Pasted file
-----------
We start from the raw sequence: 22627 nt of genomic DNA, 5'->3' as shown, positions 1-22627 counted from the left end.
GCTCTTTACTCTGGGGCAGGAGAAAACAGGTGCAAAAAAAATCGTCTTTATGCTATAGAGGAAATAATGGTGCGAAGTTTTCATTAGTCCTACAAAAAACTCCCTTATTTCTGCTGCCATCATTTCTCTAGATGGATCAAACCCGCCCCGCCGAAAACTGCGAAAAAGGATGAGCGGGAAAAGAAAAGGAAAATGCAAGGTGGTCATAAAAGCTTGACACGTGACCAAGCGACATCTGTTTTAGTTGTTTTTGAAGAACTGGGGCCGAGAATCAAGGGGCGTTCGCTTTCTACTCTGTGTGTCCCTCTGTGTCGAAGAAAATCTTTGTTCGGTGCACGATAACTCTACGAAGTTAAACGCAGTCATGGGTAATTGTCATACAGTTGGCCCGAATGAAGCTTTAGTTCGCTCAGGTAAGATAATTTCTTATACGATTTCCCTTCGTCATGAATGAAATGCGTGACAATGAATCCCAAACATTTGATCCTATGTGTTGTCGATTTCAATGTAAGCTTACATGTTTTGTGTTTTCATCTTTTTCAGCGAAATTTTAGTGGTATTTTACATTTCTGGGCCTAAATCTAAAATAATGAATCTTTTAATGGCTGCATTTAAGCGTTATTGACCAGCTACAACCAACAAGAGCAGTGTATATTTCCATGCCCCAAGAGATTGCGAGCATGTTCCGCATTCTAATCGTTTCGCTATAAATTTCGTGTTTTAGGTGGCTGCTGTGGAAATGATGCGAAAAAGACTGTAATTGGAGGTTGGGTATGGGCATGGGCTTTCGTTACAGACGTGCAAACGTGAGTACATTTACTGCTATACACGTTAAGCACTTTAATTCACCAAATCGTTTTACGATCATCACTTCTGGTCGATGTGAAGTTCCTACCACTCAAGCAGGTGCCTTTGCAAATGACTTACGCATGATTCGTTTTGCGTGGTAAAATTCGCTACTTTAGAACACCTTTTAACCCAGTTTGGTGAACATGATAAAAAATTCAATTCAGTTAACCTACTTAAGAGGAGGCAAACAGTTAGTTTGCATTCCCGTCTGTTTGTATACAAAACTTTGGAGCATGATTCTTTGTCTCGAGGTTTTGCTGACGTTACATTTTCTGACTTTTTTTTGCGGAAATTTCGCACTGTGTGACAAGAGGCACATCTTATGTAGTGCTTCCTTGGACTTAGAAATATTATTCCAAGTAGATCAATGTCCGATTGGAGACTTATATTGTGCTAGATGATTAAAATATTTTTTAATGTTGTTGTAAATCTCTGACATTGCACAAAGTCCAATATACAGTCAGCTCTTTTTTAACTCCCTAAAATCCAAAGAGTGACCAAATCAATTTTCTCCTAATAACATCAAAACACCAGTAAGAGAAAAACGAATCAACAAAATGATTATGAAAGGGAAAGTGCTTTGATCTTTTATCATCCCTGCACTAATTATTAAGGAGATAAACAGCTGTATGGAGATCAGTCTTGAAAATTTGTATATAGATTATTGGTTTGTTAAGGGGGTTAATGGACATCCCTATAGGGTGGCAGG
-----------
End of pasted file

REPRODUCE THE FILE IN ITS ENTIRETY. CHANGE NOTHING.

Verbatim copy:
We start from the raw sequence: 22627 nt of genomic DNA, 5'->3' as shown, positions 1-22627 counted from the left end.
GCTCTTTACTCTGGGGCAGGAGAAAACAGGTGCAAAAAAAATCGTCTTTATGCTATAGAGGAAATAATGGTGCGAAGTTTTCATTAGTCCTACAAAAAACTCCCTTATTTCTGCTGCCATCATTTCTCTAGATGGATCAAACCCGCCCCGCCGAAAACTGCGAAAAAGGATGAGCGGGAAAAGAAAAGGAAAATGCAAGGTGGTCATAAAAGCTTGACACGTGACCAAGCGACATCTGTTTTAGTTGTTTTTGAAGAACTGGGGCCGAGAATCAAGGGGCGTTCGCTTTCTACTCTGTGTGTCCCTCTGTGTCGAAGAAAATCTTTGTTCGGTGCACGATAACTCTACGAAGTTAAACGCAGTCATGGGTAATTGTCATACAGTTGGCCCGAATGAAGCTTTAGTTCGCTCAGGTAAGATAATTTCTTATACGATTTCCCTTCGTCATGAATGAAATGCGTGACAATGAATCCCAAACATTTGATCCTATGTGTTGTCGATTTCAATGTAAGCTTACATGTTTTGTGTTTTCATCTTTTTCAGCGAAATTTTAGTGGTATTTTACATTTCTGGGCCTAAATCTAAAATAATGAATCTTTTAATGGCTGCATTTAAGCGTTATTGACCAGCTACAACCAACAAGAGCAGTGTATATTTCCATGCCCCAAGAGATTGCGAGCATGTTCCGCATTCTAATCGTTTCGCTATAAATTTCGTGTTTTAGGTGGCTGCTGTGGAAATGATGCGAAAAAGACTGTAATTGGAGGTTGGGTATGGGCATGGGCTTTCGTTACAGACGTGCAAACGTGAGTACATTTACTGCTATACACGTTAAGCACTTTAATTCACCAAATCGTTTTACGATCATCACTTCTGGTCGATGTGAAGTTCCTACCACTCAAGCAGGTGCCTTTGCAAATGACTTACGCATGATTCGTTTTGCGTGGTAAAATTCGCTACTTTAGAACACCTTTTAACCCAGTTTGGTGAACATGATAAAAAATTCAATTCAGTTAACCTACTTAAGAGGAGGCAAACAGTTAGTTTGCATTCCCGTCTGTTTGTATACAAAACTTTGGAGCATGATTCTTTGTCTCGAGGTTTTGCTGACGTTACATTTTCTGACTTTTTTTTGCGGAAATTTCGCACTGTGTGACAAGAGGCACATCTTATGTAGTGCTTCCTTGGACTTAGAAATATTATTCCAAGTAGATCAATGTCCGATTGGAGACTTATATTGTGCTAGATGATTAAAATATTTTTTAATGTTGTTGTAAATCTCTGACATTGCACAAAGTCCAATATACAGTCAGCTCTTTTTTAACTCCCTAAAATCCAAAGAGTGACCAAATCAATTTTCTCCTAATAACATCAAAACACCAGTAAGAGAAAAACGAATCAACAAAATGATTATGAAAGGGAAAGTGCTTTGATCTTTTATCATCCCTGCACTAATTATTAAGGAGATAAACAGCTGTATGGAGATCAGTCTTGAAAATTTGTATATAGATTATTGGTTTGTTAAGGGGGTTAATGGACATCCCTATAGGGTGGCAGG